On February 3, 2011, the St. Petersburg Government's Cultural Heritage Preservation Committee approved the Prospective Restoration Concept for the Alexander Palace that will allow the museum to receive 700 to 800 visitors simultaneously.
The concept developed by the Studio 44 architecture workshop includes a comprehensive restoration plan which, unlike before, aims to renovate all the palace halls instead of a few, reproducing to interior furnishings of the last imperial family's quarters as closely as their surviving elements and iconographic sources allow.
The first floors of the East Wing (Nicholas II and Alexandra's rooms) and the Suite of State Rooms will house an expanded permanent display, while those of the West Wing will accomodate the Alexander Palace Cultural and Historical Center with public-access stores, a 100-seat lecture hall and other premises.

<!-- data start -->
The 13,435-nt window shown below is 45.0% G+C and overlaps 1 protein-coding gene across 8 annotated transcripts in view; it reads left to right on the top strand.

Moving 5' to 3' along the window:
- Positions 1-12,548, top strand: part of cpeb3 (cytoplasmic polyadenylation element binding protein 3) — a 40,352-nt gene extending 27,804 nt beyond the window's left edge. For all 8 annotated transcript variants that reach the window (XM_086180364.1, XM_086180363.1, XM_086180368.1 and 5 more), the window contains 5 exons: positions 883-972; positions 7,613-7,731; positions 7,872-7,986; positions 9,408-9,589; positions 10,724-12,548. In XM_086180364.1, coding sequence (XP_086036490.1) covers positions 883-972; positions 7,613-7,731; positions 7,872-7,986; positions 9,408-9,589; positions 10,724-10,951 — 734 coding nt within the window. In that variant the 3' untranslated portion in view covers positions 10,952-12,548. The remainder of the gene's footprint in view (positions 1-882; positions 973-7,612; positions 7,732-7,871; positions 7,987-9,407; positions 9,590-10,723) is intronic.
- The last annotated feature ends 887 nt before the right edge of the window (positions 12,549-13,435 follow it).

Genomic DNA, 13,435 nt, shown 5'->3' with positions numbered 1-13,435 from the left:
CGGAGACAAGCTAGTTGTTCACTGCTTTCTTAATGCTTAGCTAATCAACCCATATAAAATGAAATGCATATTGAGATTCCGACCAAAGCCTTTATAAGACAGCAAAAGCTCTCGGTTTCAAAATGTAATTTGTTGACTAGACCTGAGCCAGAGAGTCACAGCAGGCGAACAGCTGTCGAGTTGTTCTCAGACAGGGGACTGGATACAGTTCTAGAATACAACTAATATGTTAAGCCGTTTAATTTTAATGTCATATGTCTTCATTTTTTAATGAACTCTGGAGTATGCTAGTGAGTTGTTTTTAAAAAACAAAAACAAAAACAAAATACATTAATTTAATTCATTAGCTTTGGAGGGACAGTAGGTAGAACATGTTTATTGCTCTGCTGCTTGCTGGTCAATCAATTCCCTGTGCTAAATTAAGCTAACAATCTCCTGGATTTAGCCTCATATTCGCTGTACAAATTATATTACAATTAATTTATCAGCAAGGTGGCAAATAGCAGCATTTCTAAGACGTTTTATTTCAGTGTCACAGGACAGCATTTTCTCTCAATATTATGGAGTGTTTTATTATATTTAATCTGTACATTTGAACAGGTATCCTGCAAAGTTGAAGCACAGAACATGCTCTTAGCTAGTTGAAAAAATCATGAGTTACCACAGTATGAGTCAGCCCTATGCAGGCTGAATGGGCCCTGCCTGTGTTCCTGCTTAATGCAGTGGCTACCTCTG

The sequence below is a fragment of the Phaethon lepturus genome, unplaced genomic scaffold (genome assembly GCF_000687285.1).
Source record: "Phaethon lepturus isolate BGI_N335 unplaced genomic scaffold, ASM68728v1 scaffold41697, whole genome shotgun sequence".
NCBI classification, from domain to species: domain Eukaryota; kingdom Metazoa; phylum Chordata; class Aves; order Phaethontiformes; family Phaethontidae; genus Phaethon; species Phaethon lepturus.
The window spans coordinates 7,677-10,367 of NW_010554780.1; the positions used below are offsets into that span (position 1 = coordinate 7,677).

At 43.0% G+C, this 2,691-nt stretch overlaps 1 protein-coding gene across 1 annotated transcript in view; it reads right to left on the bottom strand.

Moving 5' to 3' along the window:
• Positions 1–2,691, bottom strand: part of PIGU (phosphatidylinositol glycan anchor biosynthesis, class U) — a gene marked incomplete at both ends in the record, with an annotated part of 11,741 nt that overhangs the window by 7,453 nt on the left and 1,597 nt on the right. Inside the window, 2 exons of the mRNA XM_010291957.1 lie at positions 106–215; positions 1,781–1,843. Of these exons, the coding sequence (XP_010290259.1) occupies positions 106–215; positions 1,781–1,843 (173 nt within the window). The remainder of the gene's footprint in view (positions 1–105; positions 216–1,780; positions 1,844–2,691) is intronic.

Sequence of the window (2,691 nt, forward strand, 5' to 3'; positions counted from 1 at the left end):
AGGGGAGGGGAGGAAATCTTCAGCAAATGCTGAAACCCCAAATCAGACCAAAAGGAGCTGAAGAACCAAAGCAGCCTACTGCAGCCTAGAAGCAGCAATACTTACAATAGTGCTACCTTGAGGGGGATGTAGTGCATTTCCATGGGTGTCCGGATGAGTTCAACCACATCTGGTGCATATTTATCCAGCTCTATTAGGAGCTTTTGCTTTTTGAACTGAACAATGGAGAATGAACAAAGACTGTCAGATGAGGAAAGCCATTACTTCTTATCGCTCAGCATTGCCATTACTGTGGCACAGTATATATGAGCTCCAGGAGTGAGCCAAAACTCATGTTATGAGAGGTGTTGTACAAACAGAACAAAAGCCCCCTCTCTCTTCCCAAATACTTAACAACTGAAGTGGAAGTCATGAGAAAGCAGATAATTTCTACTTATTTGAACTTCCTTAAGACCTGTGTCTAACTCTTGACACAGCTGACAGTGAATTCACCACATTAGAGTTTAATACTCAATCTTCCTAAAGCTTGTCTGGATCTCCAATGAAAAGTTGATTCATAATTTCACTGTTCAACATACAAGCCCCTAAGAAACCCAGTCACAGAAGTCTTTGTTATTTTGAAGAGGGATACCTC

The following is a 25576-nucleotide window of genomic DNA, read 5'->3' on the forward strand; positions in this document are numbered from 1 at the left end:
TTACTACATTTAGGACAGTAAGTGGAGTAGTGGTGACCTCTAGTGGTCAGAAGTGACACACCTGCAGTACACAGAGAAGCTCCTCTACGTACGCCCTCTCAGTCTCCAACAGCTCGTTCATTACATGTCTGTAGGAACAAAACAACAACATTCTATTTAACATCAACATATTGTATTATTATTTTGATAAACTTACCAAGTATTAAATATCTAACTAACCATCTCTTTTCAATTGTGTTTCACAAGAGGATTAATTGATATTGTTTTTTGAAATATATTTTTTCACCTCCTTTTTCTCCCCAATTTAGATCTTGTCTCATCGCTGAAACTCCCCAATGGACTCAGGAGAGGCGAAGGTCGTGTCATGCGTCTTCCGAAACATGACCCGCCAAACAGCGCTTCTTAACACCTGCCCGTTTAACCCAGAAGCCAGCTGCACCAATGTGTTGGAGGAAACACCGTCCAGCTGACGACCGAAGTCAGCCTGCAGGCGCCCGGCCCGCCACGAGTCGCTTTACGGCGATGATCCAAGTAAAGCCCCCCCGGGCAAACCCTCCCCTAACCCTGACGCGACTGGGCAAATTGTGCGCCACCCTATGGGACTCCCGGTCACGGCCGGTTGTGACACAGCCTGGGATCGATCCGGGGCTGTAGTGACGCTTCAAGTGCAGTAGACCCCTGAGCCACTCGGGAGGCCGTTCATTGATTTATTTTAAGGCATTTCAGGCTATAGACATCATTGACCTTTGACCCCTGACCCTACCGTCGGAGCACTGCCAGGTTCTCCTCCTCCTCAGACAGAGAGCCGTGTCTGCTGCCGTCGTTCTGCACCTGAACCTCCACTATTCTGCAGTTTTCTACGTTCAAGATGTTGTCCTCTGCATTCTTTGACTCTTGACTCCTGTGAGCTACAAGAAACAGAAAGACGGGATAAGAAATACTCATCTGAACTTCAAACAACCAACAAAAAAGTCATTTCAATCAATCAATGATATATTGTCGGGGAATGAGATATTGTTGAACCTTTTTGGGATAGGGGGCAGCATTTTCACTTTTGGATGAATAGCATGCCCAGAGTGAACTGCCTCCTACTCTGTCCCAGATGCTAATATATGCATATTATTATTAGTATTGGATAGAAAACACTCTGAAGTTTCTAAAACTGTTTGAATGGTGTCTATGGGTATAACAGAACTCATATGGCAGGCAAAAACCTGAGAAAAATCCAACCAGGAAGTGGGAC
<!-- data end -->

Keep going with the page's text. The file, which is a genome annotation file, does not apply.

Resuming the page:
On the second floor there will be classrooms and computer halls of the Children's Education Center in the East Wing (former Children's Rooms), temporary exhibition spaces in the central building, and the museum administration offices in the West Wing. The wings' attics will hide vent chambers.
Maintenance and service facilities like ticket offices, cloakrooms, lockers, cafes, toilets, etc., will occupy the basement floors, deepened to accomodate all the necessary modern infrastructures and maximum reverence for the historical building.
© Tsarskoye Selo State Museum-Preserve. 20 May, 2011